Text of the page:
[Full text] An Update on the Molecular Pathology of Metaplastic Breast Cancer | BCTT – Dove Medical Press

March 3rd, 2021 12:49 am


Metaplastic breast cancer (MpBC) is a unique histologic subtype of breast cancer, defined by characteristic intra-tumoural heterogeneity. Although rare, MpBC accounts for significant morbidity and mortality, and has a poor prognosis. MpBC tend not to respond well to systemic chemotherapies, and together with emerging data on the genomic landscape of MpBC, there is scope for applying precision oncology in the management strategies of MpBC. We focus herein on the molecular pathology of MpBC and the current status and potential of targeted therapies to manage MpBC.

The clinical features of MpBC are similar to other high-grade cancers of no special type (NST), however, they often present at amore advanced stage. They tend to be large in size, with dimensions ranging from 1.2 to >10 cm and often present as a palpable breast mass, with ill-defined borders on mammography, ultrasonography, and magnetic resonance imaging. MpBC represents 0.21% of all breast cancers the rates vary due to the differing definitions and classification systems used over time.

MpBC do not have any distinctive macroscopic features, with the tumor varying from well-circumscribed to having an irregular border. Microscopically, they comprise a heterogenous group with differing outcomes. In the absence of sufficient molecular and outcome data, the current WHO Classification of Tumours of the Breast1,2 has maintained a descriptive morphological classification system, based on the type of the metaplastic elements present. MpBC are classified monophasic (when there is only one metaplastic component) or biphasic (with two or more metaplastic components such as squamous and spindle, or mixed metaplastic and non-metaplastic components such as spindle and invasive carcinoma NST). Further, MpBC can also be classified into epithelial-only carcinomas (with low-grade adenosquamous carcinoma or pure squamous cell carcinoma), pure (monophasic) sarcomatoid (spindle cell or matrix-producing) carcinomas, and biphasic epithelial and sarcomatoid carcinomas.

The current WHO classification includes (i) adenosquamous carcinoma mostly low grade but can be high grade rarely and (ii) pure squamous cell carcinomas (iii) pure spindle cell carcinoma (iv) fibromatosis-like metaplastic carcinoma, (iv) metaplastic carcinoma with mesenchymal differentiation that includes chondroid (myxoid/cartilaginous), osseous (bone), rhabdomyoid (muscle) and neuroglial, and (v) mixed metaplastic carcinoma where the mix may be multiple metaplastic elements or a mixture of epithelial and mesenchymal elements. Examples of the heterologous elements are shown in Figure 1. The detailed morphology of the subtypes is beyond the scope of this review and the reader is directed to the WHO Tumour Classification of the Breast 5th Ed (2019).2

Figure 1 Examples of Metaplastic breast cancer morphologies. (A) High-grade, pleomorphic de-differentiated carcinoma (IBC-NST). (B) High-grade carcinoma with focal squamous differentiation. (C) Osteoid differentiation. (D) Chondroid differentiation. (E) Spindle differentiation. Scale bar is 100 m.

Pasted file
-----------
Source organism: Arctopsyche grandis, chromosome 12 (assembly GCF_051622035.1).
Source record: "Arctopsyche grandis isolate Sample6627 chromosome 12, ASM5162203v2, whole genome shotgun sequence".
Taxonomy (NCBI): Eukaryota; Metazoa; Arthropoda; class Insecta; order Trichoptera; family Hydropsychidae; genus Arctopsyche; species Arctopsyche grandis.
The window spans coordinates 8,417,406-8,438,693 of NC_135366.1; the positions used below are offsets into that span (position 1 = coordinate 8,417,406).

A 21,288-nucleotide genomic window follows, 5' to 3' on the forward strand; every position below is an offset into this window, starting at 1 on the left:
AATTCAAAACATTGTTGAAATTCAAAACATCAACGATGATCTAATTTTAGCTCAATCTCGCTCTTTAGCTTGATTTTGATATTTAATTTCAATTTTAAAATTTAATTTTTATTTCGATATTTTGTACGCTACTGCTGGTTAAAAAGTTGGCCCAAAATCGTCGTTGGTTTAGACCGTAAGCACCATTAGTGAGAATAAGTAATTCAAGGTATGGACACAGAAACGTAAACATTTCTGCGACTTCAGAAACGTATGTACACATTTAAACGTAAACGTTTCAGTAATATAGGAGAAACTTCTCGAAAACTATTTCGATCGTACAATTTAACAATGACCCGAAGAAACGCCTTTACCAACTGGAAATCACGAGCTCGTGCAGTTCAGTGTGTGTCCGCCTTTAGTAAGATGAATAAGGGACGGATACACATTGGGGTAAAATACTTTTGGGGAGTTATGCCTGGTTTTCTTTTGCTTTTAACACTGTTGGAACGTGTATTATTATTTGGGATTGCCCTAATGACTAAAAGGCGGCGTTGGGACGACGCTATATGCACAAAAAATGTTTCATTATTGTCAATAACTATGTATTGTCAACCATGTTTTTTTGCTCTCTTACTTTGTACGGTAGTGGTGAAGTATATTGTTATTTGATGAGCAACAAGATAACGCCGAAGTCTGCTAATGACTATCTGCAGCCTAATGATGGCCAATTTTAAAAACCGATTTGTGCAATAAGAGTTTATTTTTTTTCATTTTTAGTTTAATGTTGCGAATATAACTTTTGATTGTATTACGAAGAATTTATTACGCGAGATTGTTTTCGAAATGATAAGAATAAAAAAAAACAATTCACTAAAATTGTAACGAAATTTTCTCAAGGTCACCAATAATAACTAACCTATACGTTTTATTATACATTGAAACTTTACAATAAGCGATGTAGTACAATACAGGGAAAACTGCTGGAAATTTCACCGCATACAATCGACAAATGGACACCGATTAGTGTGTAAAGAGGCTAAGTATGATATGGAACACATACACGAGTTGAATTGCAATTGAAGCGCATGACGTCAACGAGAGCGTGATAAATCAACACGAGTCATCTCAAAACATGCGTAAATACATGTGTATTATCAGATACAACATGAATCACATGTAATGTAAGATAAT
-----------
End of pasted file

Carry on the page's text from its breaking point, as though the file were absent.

MpBC are typically, though not invariably triple-negative (TN), lacking expression of estrogen and progesterone receptors (ER/PR), and HER2. Analysis of the SEER data showed that HER2 positive MpBC had an improved overall survival compared to TN, and other MpBC including ER+/PR+/HER2-cases, which accounted for 20% of the cohort.3 Conversely, HER2-positive metaplastic squamous cell carcinomas were recently demonstrated to have a poorer prognosis than the TN metaplastic squamous variants.4 MpBC fit into the claudin-low and/or basal breast cancer intrinsic subtypes,5,6 although whether or not claudin low represents an intrinsic subtype or phenotype has recently come into question.7 A recent large meta-analysis reported that approximately three quarters of all MpBC stain positively for pan-cytokeratin biomarkers (AE1/3, MNF116) and basal cytokeratin biomarkers (34E12, CK5/6, CK14 and CK17). GATA3, a common diagnostic marker used to identify tumours of breast origin, is expressed by only 21% of MpBC, while a novel breast marker, TRPS1, was shown to be highly expressed in 86% of MpBC, as well as non-metaplastic TNBC and BC more broadly.8 Frequent expression of p63 was also noted, as was an absence of staining for CD34.9 Those cases lacking cytokeratin expression were studied in more detail, and determined to be carcinomatous rather than true primary sarcomas in most cases, further evidencing the inter-tumor heterogeneity of breast cancer broadly, and MpBC specifically.10 Indeed, a pure sarcoma of the breast is rare and is a diagnosis of exclusion, requiring extensive sampling; negative stains for p63 and a range of cytokeratins; and, a morphological examination for any evidence of epithelial differentiation.

For the adenosquamous and fibromatosis-like variants of MpBC, the grade is implicitly low, and prognostic outcome is better than for the majority of MpBC which are typically classified as high grade (grade 3) tumors. Although high histologic grading is a relatively consistent finding, its prognostic value is still uncertain.11 A subset of MpBC tumors with extreme, bizarre cytologic pleomorphisms has been reported,11 with a noted enrichment in the spindle phenotype.